Thousands of families could end up sharing a bonanza of up to €190m after AIB wrongfully took their valuable trackers off them.
AIB has finally owned up to a massive tracker mortgage problem, after denying it for years.
It will have to restore at least 3,000 homeowners to good- value trackers and compensate them.
The redress is likely to cost the bank an average of €65,000 per customer.
As part of its annual results presentation the bank has admitted that it has now set aside €102m to cover the cost of the tracker redress. And it has set aside another €85m for “other related matters” as part of the tracker review.
Only weeks ago the bank denied it had wrongly refused to restore trackers to families.
The about-turn comes as the bank announced it made profits of €1.9bn last year.
AIB’s move to put aside huge amounts of cash to compensate for the loss of trackers comes months after Permanent TSB conceded that it has to restore almost 1,400 people to trackers and to compensate them.
People who are denied a tracker end up paying a variable rate, which are among the most expensive in the eurozone.
The gap between the cost of a tracker mortgage and a variable rate is so dramatic that families need to earn an extra €12,500 a year to pay the difference, research has found.
Financial expert Padraic Kissane, who specialises in tracker-restoration cases, estimates that AIB has around 3,000 customers wrongly denied a tracker after a period on a fixed rate.
Mr Kissane said that setting aside of millions of euro to cover the cost of wrongfully denying families trackers was in contrast to the bank’s approach up to now.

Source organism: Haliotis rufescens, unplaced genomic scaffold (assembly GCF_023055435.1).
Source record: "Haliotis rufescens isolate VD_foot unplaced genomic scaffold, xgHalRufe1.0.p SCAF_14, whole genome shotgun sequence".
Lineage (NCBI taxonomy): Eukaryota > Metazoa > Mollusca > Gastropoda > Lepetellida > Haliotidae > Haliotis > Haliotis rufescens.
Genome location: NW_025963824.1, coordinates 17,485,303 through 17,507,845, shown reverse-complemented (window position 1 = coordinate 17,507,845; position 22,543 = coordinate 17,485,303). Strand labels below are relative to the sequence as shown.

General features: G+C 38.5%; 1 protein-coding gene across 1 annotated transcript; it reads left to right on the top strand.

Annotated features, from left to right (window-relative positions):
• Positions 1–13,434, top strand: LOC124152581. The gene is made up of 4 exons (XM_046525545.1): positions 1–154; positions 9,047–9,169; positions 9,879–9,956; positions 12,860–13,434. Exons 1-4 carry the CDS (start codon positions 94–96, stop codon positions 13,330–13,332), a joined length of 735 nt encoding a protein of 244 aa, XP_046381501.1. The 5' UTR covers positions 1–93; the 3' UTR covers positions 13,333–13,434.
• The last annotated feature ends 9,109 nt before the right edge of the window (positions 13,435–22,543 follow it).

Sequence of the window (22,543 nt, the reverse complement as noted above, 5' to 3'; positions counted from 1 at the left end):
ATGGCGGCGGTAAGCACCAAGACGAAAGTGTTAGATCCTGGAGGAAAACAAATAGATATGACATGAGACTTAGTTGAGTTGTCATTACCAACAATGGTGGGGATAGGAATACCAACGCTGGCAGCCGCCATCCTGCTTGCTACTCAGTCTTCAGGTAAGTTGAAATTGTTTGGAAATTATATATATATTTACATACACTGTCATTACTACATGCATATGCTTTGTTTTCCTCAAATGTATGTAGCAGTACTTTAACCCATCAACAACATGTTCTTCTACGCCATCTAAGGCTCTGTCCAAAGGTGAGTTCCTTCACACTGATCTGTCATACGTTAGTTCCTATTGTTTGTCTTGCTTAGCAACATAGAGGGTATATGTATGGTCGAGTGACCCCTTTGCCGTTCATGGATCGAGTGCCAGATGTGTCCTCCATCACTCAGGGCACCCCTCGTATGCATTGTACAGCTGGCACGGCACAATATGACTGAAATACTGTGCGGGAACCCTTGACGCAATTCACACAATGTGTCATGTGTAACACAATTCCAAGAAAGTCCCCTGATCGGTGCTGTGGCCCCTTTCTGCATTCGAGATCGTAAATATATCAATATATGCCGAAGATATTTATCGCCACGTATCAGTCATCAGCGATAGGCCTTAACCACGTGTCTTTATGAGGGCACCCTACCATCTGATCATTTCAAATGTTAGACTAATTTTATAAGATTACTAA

“I walked out of a meeting with AIB just before Christmas because the bank didn’t feel any customer would have to get their tracker back,” he said.
Last October the Central Bank launched an industry-wide review of the wrongful removal of valuable tracker mortgages. This was seven years after the then Financial Services Ombudsman Joe Meade wrote to the Central Bank calling for a probe across all the banks.
AIB is understood to have 300 staff now poring over all of its mortgage contracts to work out who is due to have a tracker restored and get compensation.
AIB had either refused to comment on the issue, or denied there was a problem.
Yesterday it said: “In our annual financial report, we have provided €105m for any consumer redress which may arise from the review. We have also provided €85m for losses that may be recognised by AIB to cover revised terms on mortgage accounts and other costs associated with the review.”
Those due to have a tracker restored had opted for a fixed rate for a defined period at a time when European interest rates were raised, but when that period expired they were denied their right to return to a tracker.
Tracker mortgages have an interest rate that is a set a margin over the European Central Bank benchmark interest rate.
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